Here’s how ‘bone marrow transplants’ work

Ask the Expert: The type of cancer, patient’s age, general health, availability of donors and other factors determine the type of transplant


Is one person’s bone marrow literally transplanted into another during a bone marrow transplant?


Hematopoietic stem cell transplants (commonly referred to as bone marrow transplants) are typically used to treat blood cancers such as leukemia, lymphoma and multiple myeloma.

Hematopoietic stem cell transplant encompasses peripheral blood stem cell transplant, bone marrow transplant and alternative donor transplant as well. In the majority of cases, the source of the stem cell to complete the transplant is taken from the bloodstream of the patient or a donor (peripheral blood stem cell transplant).

In a smaller number of cases, the patient may receive stem cells from umbilical cord blood or stem cells from a donor’s actual bone marrow.

If the stem cells are taken from the patient, it is called an autologous transplant. If the stem cells are from a donor, it is an allogeneic transplant. Both types of transplants use hematopoietic stem cells that can have the capacity for self-renewal and the ability to form all types of blood cells including red blood cells, white blood cells and platelets.

The stem cells are transfused into the patient’s bloodstream, where they migrate to the bone marrow and grow into healthy new blood cells and therefore repopulate the bone marrow.

In autologous transplants, the dose of chemotherapy is what provides the benefit of disease control/cure. It is more commonly considered as a therapeutic modality for multiple myeloma, where it offers disease control and for recurrent Non-Hodgkin Lymphoma or Hodgkin’s disease where it has the potential for cure.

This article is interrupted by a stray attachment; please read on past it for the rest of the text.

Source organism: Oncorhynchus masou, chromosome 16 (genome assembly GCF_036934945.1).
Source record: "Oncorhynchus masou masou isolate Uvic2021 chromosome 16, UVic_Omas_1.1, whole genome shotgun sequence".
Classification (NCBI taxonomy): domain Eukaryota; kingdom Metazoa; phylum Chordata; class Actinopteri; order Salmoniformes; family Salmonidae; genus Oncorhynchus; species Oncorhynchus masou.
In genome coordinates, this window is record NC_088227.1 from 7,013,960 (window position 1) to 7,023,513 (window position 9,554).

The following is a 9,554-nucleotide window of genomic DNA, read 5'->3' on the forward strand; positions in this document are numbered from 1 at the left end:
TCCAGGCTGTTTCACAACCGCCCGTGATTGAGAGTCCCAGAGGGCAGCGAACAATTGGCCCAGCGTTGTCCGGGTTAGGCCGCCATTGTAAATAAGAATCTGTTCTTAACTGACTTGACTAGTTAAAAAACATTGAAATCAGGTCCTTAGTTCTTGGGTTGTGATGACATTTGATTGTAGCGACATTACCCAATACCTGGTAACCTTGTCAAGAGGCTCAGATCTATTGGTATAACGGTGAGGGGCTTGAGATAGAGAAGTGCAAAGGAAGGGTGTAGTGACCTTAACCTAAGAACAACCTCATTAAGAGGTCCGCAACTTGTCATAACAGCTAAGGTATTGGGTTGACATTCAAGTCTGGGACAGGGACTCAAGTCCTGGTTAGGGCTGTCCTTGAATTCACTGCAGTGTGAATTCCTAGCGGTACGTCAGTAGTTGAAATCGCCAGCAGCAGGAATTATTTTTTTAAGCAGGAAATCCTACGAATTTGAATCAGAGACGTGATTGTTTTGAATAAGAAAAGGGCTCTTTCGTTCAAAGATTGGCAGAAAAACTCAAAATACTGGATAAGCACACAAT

In allogeneic transplants, the dose of chemotherapy provide benefit but also the interaction between the donor and recipient cells allow a protective response called graft versus tumor effect. It should be noted that each type of transplant is associated with its own risks and benefits.

If an allogeneic transplant is to be performed, a donor search is initiated. Donors have to be closely genetically matched. The donor search usually begins with full blood siblings, who have about a 25 percent chance of being a match (matched-related donor).

For those individuals without a sibling match (70 percent of patients) the search is entered into a registry of donors through the National Marrow Donor Program, where a potential donor is identified (matched-unrelated donor). For those without a full match alternative donor transplants such as umbilical cord or haploidentical transplants (parent or children) may be considered.

The patient’s type of cancer, age, general health, availability of donors, and other factors determine whether an autologous or allogeneic transplant is performed.

The Cancer Transplant Institute at the Virginia G. Piper Cancer Center at HonorHealth has been recognized by the NMDP. It is also one of only 106 U.S. bone marrow transplant centers accredited by the Foundation for the Accreditation of Cellular Therapy for both autologous and allogeneic transplants.

Veena Fauble, MD, is a physician at the Cancer Transplant Institute at the Virginia G. Piper Cancer Center at HonorHealth. For more information about bone marrow transplants available at HonorHealth, please contact an oncology nurse navigator at 480-323-1339 or HonorHealth/cancer.